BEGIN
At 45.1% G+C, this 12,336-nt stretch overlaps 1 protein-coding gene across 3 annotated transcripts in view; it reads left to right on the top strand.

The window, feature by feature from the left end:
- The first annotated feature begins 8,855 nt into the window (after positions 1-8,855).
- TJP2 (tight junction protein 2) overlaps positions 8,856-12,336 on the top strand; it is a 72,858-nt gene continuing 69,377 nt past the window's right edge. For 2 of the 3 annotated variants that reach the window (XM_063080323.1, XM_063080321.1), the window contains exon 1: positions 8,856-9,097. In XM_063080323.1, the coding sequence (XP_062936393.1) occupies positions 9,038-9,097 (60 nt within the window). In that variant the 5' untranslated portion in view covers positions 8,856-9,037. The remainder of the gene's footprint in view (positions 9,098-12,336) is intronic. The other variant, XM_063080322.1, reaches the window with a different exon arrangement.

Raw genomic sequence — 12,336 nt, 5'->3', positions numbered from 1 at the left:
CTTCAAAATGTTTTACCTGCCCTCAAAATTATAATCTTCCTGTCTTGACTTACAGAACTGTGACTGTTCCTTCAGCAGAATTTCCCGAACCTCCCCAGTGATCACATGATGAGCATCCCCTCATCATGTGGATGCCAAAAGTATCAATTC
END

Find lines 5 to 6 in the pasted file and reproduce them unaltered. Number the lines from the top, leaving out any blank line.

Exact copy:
Raw genomic sequence — 12,336 nt, 5'->3', positions numbered from 1 at the left:
CTTCAAAATGTTTTACCTGCCCTCAAAATTATAATCTTCCTGTCTTGACTTACAGAACTGTGACTGTTCCTTCAGCAGAATTTCCCGAACCTCCCCAGTGATCACATGATGAGCATCCCCTCATCATGTGGATGCCAAAAGTATCAATTC